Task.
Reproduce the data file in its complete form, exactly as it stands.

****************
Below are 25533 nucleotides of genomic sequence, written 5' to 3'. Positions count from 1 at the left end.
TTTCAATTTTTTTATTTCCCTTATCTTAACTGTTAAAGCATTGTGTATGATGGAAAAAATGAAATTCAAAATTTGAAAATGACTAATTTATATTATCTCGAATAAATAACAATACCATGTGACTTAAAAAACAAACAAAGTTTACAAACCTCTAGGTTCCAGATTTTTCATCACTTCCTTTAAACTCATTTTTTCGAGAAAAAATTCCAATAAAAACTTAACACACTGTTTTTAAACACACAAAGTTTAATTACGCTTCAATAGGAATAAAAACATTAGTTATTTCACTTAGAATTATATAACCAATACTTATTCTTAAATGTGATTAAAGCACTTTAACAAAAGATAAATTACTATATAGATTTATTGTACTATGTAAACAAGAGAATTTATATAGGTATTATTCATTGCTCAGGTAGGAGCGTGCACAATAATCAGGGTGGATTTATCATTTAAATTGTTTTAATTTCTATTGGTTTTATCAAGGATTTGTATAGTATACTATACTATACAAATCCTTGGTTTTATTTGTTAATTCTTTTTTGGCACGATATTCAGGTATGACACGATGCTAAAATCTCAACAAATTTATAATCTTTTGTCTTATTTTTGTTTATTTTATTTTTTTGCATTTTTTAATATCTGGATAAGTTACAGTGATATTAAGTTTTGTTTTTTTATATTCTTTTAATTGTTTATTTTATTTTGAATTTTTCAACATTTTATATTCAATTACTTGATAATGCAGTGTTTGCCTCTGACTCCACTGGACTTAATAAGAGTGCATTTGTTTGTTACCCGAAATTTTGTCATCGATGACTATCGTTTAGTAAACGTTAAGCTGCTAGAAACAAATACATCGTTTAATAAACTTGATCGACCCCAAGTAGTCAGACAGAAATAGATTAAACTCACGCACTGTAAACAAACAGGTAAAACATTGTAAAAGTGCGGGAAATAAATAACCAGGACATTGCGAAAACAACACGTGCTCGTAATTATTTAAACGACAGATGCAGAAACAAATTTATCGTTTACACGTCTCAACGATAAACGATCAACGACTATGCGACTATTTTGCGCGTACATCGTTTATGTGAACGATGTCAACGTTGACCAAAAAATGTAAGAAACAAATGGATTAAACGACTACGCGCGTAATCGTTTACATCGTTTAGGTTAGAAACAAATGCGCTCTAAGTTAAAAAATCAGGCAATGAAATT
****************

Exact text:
Below are 25533 nucleotides of genomic sequence, written 5' to 3'. Positions count from 1 at the left end.
TTTCAATTTTTTTATTTCCCTTATCTTAACTGTTAAAGCATTGTGTATGATGGAAAAAATGAAATTCAAAATTTGAAAATGACTAATTTATATTATCTCGAATAAATAACAATACCATGTGACTTAAAAAACAAACAAAGTTTACAAACCTCTAGGTTCCAGATTTTTCATCACTTCCTTTAAACTCATTTTTTCGAGAAAAAATTCCAATAAAAACTTAACACACTGTTTTTAAACACACAAAGTTTAATTACGCTTCAATAGGAATAAAAACATTAGTTATTTCACTTAGAATTATATAACCAATACTTATTCTTAAATGTGATTAAAGCACTTTAACAAAAGATAAATTACTATATAGATTTATTGTACTATGTAAACAAGAGAATTTATATAGGTATTATTCATTGCTCAGGTAGGAGCGTGCACAATAATCAGGGTGGATTTATCATTTAAATTGTTTTAATTTCTATTGGTTTTATCAAGGATTTGTATAGTATACTATACTATACAAATCCTTGGTTTTATTTGTTAATTCTTTTTTGGCACGATATTCAGGTATGACACGATGCTAAAATCTCAACAAATTTATAATCTTTTGTCTTATTTTTGTTTATTTTATTTTTTTGCATTTTTTAATATCTGGATAAGTTACAGTGATATTAAGTTTTGTTTTTTTATATTCTTTTAATTGTTTATTTTATTTTGAATTTTTCAACATTTTATATTCAATTACTTGATAATGCAGTGTTTGCCTCTGACTCCACTGGACTTAATAAGAGTGCATTTGTTTGTTACCCGAAATTTTGTCATCGATGACTATCGTTTAGTAAACGTTAAGCTGCTAGAAACAAATACATCGTTTAATAAACTTGATCGACCCCAAGTAGTCAGACAGAAATAGATTAAACTCACGCACTGTAAACAAACAGGTAAAACATTGTAAAAGTGCGGGAAATAAATAACCAGGACATTGCGAAAACAACACGTGCTCGTAATTATTTAAACGACAGATGCAGAAACAAATTTATCGTTTACACGTCTCAACGATAAACGATCAACGACTATGCGACTATTTTGCGCGTACATCGTTTATGTGAACGATGTCAACGTTGACCAAAAAATGTAAGAAACAAATGGATTAAACGACTACGCGCGTAATCGTTTACATCGTTTAGGTTAGAAACAAATGCGCTCTAAGTTAAAAAATCAGGCAATGAAATT